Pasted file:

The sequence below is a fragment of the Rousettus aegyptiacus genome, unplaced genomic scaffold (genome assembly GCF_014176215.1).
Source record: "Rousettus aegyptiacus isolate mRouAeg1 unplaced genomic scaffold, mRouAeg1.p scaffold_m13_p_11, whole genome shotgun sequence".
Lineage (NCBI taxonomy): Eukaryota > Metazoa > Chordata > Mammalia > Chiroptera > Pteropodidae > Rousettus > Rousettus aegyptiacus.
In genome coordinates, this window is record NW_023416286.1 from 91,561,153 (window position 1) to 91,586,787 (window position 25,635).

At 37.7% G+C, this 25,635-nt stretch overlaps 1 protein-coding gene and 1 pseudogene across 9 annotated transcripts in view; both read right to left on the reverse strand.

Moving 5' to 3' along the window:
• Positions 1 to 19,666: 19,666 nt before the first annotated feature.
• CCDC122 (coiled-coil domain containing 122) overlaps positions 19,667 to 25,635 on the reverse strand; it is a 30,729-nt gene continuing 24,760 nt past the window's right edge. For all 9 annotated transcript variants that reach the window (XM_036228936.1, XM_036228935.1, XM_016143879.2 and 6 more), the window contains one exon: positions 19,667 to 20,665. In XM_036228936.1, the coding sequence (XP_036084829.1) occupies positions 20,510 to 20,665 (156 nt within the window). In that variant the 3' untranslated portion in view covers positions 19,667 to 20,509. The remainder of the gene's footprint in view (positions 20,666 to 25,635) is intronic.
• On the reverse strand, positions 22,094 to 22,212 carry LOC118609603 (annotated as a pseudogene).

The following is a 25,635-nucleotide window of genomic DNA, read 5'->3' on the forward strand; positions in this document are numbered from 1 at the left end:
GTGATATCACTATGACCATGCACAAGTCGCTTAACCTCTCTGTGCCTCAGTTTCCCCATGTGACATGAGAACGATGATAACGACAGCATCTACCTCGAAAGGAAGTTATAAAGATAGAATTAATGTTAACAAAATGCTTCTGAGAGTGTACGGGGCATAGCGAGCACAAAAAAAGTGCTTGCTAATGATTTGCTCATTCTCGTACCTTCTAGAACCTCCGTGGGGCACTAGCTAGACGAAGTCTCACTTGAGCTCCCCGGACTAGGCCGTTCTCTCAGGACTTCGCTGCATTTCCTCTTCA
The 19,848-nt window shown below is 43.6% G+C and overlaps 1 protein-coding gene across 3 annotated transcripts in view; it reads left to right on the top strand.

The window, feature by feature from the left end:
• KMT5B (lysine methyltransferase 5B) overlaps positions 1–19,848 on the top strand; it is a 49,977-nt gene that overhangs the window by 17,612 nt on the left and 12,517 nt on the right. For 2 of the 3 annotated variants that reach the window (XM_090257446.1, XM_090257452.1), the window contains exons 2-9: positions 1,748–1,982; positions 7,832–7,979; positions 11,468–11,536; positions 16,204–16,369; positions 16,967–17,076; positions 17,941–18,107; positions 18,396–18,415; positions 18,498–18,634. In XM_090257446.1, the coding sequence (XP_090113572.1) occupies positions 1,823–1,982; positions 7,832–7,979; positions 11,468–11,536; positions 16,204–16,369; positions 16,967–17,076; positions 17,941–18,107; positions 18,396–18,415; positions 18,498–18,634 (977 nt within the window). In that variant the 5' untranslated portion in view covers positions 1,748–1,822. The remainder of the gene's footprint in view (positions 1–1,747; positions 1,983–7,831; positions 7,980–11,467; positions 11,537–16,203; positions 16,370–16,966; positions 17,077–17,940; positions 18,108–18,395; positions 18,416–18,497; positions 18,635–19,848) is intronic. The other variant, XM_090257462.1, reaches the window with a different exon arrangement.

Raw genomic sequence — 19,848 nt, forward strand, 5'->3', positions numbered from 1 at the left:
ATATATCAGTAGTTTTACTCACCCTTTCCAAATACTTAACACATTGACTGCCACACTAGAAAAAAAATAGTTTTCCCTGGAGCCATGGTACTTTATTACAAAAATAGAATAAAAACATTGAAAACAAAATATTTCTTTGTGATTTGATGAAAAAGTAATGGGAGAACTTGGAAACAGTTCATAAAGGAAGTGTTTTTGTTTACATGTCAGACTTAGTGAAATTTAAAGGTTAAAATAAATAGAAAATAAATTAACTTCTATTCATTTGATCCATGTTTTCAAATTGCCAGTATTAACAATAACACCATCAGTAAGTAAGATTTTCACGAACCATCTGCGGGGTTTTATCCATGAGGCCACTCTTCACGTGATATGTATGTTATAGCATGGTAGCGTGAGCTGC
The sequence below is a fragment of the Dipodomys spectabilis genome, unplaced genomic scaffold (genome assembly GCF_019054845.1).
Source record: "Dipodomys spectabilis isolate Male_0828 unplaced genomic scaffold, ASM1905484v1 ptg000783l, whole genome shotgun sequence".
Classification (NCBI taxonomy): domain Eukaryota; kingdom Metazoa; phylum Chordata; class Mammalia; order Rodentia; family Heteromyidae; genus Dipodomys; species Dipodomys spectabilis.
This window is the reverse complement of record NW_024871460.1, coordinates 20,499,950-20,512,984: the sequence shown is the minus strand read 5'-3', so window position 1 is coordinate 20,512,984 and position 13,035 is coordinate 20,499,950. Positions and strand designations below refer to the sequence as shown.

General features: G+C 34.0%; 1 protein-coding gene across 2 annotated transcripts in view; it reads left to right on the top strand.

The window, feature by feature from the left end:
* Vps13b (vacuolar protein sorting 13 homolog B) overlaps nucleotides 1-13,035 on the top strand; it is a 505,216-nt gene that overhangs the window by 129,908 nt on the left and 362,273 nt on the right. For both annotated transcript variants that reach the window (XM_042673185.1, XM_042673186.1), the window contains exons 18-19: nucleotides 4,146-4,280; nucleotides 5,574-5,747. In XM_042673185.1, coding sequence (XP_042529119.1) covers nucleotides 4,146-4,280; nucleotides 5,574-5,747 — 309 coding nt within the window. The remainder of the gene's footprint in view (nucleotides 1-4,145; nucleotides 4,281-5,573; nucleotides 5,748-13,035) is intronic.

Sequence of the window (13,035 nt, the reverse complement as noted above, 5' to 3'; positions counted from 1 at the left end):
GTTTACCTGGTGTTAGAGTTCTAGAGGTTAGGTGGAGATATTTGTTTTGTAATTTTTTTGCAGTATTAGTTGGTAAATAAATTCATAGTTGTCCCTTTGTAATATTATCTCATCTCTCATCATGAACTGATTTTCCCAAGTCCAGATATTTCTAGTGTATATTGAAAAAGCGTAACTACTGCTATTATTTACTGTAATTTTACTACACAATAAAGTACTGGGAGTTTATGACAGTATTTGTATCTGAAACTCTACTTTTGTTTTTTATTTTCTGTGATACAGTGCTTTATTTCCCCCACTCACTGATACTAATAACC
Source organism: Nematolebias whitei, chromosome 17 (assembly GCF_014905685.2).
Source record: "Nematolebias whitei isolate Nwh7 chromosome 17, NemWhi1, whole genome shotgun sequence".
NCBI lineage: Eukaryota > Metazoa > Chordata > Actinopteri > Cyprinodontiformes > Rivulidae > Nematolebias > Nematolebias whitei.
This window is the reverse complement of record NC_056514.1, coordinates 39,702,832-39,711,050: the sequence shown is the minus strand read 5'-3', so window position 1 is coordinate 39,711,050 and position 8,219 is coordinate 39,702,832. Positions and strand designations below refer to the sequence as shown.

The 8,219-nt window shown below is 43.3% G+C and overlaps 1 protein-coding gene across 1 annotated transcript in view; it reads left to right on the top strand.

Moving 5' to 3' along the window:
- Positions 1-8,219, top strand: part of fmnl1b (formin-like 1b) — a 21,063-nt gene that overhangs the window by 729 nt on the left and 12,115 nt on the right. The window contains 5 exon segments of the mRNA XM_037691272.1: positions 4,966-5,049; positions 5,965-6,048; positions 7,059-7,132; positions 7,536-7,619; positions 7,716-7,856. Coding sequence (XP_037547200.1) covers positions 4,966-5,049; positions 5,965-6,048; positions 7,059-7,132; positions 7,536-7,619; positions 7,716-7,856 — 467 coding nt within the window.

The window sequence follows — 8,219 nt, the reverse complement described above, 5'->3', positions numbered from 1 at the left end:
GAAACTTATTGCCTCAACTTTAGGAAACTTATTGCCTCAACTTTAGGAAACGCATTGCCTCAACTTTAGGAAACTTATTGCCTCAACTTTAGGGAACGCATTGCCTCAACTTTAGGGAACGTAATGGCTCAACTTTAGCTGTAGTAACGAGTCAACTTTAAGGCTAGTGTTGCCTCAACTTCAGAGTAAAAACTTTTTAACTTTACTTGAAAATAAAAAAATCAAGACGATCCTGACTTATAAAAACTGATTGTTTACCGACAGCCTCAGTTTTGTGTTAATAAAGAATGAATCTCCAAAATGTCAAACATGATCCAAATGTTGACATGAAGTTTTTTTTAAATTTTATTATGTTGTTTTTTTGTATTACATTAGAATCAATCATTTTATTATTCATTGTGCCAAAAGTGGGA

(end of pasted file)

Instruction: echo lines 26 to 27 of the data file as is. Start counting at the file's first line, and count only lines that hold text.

Source organism: Nematolebias whitei, chromosome 17 (assembly GCF_014905685.2).
Source record: "Nematolebias whitei isolate Nwh7 chromosome 17, NemWhi1, whole genome shotgun sequence".